Evidence-informed and planned HIV prevention for LGBT populations in Southern Africa, Latin America and Surinam

Published: August 1, 2008

Evidence-informed and planned HIV prevention for LGBT (lesbian gay bisexual transgender) populations in Southern Africa, Latin America and Surinam

Issues: HIV-prevention interventions are often hastily designed and based on mere assumptions. Too little attention is paid to the needs and possibilities of the target audiences, to proper implementation and to sustainability. This programme aims to support a planned approach to prevention for the LGBT population. It includes promoting a professional distance in relation to the target groups and integrating LGBT-targeted HIV prevention within more general, non-LGBT local structures that deal with HIV and STI.

Description: In collaboration with Schorer, the Dutch institute for gay and lesbian health and well-being, 17 organisations in the global South have started a programme with the aim to increase the quantity and quality of HIV prevention for LGBT populations. The programme began with needs assessments among previously selected LGBT sub-groups, including lesbian women, HIV+ MSM and young homosexuals in particular. For developing the needs assessments, the organisations set up an advisory board of experts from outside the organisations, with attention for a diversity of disciplines. Different methodologies were used for collecting data. Practical experiences were combined with theory from literature studies. Data analysis was done along with the external experts.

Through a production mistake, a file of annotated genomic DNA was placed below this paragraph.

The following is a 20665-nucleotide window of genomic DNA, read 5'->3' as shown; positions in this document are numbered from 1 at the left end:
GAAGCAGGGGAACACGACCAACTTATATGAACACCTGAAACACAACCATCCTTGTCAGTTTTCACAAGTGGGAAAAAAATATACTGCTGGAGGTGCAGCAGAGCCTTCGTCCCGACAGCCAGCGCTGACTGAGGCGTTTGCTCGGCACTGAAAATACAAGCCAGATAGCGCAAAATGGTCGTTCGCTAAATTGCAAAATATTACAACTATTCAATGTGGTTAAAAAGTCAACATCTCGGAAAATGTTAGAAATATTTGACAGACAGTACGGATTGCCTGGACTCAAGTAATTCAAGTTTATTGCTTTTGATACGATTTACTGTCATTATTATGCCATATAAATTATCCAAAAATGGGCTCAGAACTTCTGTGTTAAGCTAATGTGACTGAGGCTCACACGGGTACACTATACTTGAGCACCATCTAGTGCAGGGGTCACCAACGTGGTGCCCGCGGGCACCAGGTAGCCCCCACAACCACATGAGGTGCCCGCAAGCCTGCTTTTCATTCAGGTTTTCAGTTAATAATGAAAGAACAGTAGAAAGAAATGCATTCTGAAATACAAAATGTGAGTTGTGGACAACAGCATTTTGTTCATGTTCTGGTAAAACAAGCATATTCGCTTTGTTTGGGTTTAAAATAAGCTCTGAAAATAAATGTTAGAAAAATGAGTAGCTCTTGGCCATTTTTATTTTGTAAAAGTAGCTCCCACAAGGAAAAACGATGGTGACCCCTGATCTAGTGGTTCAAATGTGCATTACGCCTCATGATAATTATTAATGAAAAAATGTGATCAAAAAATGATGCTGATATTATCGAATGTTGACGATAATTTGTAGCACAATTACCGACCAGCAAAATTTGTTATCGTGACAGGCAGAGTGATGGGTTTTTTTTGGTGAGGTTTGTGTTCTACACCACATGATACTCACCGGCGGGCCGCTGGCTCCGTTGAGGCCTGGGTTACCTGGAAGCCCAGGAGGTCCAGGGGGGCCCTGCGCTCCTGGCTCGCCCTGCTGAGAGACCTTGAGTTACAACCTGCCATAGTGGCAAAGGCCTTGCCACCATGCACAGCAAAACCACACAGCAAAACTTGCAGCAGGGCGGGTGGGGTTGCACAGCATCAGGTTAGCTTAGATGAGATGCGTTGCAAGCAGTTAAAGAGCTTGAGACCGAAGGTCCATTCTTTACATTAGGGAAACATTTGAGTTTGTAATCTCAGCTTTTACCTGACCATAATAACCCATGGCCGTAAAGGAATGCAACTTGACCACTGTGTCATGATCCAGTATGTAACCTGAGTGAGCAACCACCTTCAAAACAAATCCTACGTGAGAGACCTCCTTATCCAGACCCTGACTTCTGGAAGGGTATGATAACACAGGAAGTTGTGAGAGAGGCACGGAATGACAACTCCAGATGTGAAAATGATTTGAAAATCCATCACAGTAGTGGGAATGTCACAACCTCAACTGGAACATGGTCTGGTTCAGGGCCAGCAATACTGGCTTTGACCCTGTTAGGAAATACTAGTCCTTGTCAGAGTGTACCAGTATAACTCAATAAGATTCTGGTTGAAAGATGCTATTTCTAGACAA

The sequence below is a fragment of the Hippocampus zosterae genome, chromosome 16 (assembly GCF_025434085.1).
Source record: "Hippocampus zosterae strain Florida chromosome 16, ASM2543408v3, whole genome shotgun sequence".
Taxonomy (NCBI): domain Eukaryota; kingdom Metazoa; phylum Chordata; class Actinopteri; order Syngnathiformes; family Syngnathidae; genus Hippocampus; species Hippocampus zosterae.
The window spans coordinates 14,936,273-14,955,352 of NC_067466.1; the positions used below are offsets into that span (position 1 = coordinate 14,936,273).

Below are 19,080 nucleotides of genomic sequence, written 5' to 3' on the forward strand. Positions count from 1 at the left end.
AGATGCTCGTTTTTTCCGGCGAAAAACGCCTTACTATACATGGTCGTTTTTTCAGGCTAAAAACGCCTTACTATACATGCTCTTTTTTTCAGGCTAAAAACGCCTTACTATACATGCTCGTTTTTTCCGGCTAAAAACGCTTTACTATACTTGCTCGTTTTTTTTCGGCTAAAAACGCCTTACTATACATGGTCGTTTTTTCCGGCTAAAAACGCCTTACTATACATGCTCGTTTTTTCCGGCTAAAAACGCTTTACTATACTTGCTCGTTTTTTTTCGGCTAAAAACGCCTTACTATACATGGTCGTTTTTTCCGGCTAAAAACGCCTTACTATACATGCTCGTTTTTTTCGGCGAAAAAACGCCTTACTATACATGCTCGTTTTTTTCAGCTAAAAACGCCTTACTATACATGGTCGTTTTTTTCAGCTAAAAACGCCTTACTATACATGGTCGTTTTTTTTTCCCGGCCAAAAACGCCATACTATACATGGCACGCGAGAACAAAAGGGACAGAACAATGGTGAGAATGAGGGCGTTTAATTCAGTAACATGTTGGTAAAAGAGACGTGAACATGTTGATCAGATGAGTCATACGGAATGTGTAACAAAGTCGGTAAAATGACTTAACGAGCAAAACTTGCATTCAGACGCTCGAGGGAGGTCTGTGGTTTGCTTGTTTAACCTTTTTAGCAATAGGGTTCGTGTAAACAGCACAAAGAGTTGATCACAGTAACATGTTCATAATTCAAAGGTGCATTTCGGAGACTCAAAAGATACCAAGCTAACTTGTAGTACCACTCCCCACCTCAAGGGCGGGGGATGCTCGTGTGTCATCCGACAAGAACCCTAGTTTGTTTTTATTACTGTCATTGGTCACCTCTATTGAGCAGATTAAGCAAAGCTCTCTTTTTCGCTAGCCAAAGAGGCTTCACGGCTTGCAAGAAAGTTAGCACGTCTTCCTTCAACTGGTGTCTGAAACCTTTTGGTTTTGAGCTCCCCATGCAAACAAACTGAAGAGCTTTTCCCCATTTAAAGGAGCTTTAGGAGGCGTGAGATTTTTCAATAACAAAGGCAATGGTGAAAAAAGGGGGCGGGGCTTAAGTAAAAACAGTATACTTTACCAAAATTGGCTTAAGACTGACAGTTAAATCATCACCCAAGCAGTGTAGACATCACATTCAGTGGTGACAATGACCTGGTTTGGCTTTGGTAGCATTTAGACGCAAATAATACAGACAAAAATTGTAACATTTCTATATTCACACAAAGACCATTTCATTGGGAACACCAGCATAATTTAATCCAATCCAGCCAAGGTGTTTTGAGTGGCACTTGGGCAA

Lessons learned: Schorer’s experience is based on the ‘Intervention Mapping’ methodology. In developing a partner’s programmes, it is important to be flexible in applying the methodology, making use of the local context and the partner’s own experience. A needs assessment among the target group is itself already an intervention. The participation of external experts helps to integrate the programme.

Next steps: Based on the results of the needs assessments, each organisation will set up an HIV-prevention programme with interventions directed at the target group, at institutes and organisations and at the organisation itself. The latter two types of interventions will aim primarily at making services sustainable and integrating them within the local structures.

-Abstract available at link below-

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